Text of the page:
2. What is the relationship between the person choosing graphical manipulations in ZOOM ILLUSTRATOR; the person deciding what kind of caption should be generated (e.g., filling out the GUI in Fig. 3); and the person reading the caption?


3. [unclear description of the] content-determination mechanism
[production rules or schema expansion?]
[bottom-up or top-down?]

In the scenario described in the paper, all these actions are performed by the same person. The configuration of the figure captions content (see Fig. 3) was inspired by the configuration of menus and tool-bars in usual graphical interfaces. The description of all manipulations -- whether initiated by the user or the system -- would lead to long figure captions. So our idea is to sum up the most important manipulations in the figure caption.

To illustrate the generation process, we will frequently refer to the system architecture presented in Fig. 4 and the configuration dialog in Fig. 3. Both visualization components, the graphic and the text display, inform the context expert about changes to the visualization. In technical terms, both modules send events containing information both about the modification as well as the initiator of the modification, which are recorded in the context expert.

The status of the Update Frequency option in Fig. 3 determines when an update, i.e. a regeneration, of figure captions is triggered. These options correspond to an update after every modification, whenever a threshold is reached or according to users explicit request.

The options Information Selection and Select Tracing Item control event filter. Finally, the value of the Information Level option controls which structural elements are activated in the macrostructure presented in Fig. 5.

The macrostructure defines the linear order of the structural elements and triggers their generation using classes of conditional templates. In this process, first of all, a template which conditions holds, is selected. Then, values for the template variables are estimated. Finally, within the lexical mapping, phrases describing (numerical) values are determined.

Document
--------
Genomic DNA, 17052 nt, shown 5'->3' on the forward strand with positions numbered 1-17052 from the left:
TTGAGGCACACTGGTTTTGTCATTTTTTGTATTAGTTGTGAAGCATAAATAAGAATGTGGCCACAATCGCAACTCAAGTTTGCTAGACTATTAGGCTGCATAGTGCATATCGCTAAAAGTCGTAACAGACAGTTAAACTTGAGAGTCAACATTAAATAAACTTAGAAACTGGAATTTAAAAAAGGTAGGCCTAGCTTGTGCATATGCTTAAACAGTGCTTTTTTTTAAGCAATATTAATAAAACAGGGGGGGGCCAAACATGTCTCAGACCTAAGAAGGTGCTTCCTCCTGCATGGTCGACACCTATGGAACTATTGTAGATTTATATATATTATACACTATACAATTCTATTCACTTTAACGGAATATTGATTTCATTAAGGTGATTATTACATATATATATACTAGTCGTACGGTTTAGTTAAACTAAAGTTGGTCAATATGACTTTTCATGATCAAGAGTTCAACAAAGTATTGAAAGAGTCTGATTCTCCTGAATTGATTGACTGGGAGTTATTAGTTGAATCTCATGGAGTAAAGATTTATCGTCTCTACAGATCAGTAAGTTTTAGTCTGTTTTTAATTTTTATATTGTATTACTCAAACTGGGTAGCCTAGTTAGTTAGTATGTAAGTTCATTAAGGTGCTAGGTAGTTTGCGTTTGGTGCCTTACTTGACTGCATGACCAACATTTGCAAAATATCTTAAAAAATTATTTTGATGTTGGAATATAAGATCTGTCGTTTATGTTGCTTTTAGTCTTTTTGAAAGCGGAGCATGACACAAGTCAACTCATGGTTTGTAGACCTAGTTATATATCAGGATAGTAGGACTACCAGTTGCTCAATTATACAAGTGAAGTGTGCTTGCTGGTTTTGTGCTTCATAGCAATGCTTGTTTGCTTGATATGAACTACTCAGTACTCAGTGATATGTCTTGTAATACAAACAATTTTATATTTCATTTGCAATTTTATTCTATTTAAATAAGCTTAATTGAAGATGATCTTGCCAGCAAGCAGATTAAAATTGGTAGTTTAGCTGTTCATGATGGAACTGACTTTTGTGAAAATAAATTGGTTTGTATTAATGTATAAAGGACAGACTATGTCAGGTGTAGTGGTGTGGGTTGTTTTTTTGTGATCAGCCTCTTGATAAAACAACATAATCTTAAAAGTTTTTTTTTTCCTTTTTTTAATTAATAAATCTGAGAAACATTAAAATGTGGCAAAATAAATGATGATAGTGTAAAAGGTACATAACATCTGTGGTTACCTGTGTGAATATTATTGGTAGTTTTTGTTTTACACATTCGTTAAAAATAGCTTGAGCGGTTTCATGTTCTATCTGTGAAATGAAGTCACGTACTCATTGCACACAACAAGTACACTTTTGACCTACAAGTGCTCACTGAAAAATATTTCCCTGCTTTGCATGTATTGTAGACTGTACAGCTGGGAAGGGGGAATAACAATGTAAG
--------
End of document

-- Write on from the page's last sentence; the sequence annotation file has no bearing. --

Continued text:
To sum up, the options in the configuration dialogue together with the predefined macrostructure control content determination, whereas the templates and the lexical mapping of template variables control the content realization.

We hope that this overview of the generation process makes the discussion in Section 7.2 and Section 7.3 somewhat clearer. Nevertheless, the authors will rewrite Section 7 in the final version.

4) I also wondered where the content rules or schematas came from. Did the developers derive them from a corpus analysis? From discussions with domain experts? From user trials with different rules or schematas? From some other source?

At the very beginning of this work, we analyzed the structure of figure captions in several anatomic textbooks, such as the Sobotta atlas see [20] and [21] in the references of our paper). Moreover, the structure of other textbooks was studied in order to generalize the results from our analysis of anatomic figure captions. Furthermore, we ask the domain experts, i.e. undergraduates studying anatomy, what they expect to find in figure captions.

Recently, a first evaluation of the interaction techniques used by the ZOOM ILLUSTRATOR for the explanation of special phenomena was carried out ([4]). One goal was to evaluate whether undergraduates studying medicine find figure captions useful for a correct interpretation of anatomic illustrations generated interactively by the ZOOM ILLUSTRATOR.

On a scale between 0 (redundant) and 10 (most indispensable) all 9 probands ranked the usefulness between 9 and 10 (9.8 on average). No other feature of the ZOOM ILLUSTRATOR reached those ratings. Despite of the small number of probands, that is a very impressive result, which clearly emphasizes the importance of figure captions, also in interactive environments.


B. Preim, A. Ritter,Th. Strothotte , D. R. Forsey and L. Bartram. Consistency of Rendered Images and Their Textual Label,
In: Proc. of CompuGraphics, pp. 201-210, Alvor, Portugal, December 1995
B. Preim, A. Ritter and Th. Strothotte. Illustrating Anatomic Models - A Semi-Interactive Approach,
In: Visualization in Biomedical Computing , pp. 23-32, Hamburg, 22.-25. September 1996
Bernhard Preim, Andreas Raab and Thomas Strothotte. Coherent Zooming of Illustrations with 3D-Graphics and Textual Labels,
In: Proc. of Graphics Interface, S. 105-113, 19.-23. Mai 1997
Ian Pitt, Bernhard Preim and Stefan Schlechtweg. Evaluating Interaction Techniques for the Explanation of Spatial Phenomena,
In: U. Arend, E. Eberleh and K. Pitschke (eds.), Software-Ergonomie '99 - Design von Informationswelten, pp. 275-286, Teubner Stuttgart Leipzig, Walldorf, 8.-11. March 1999,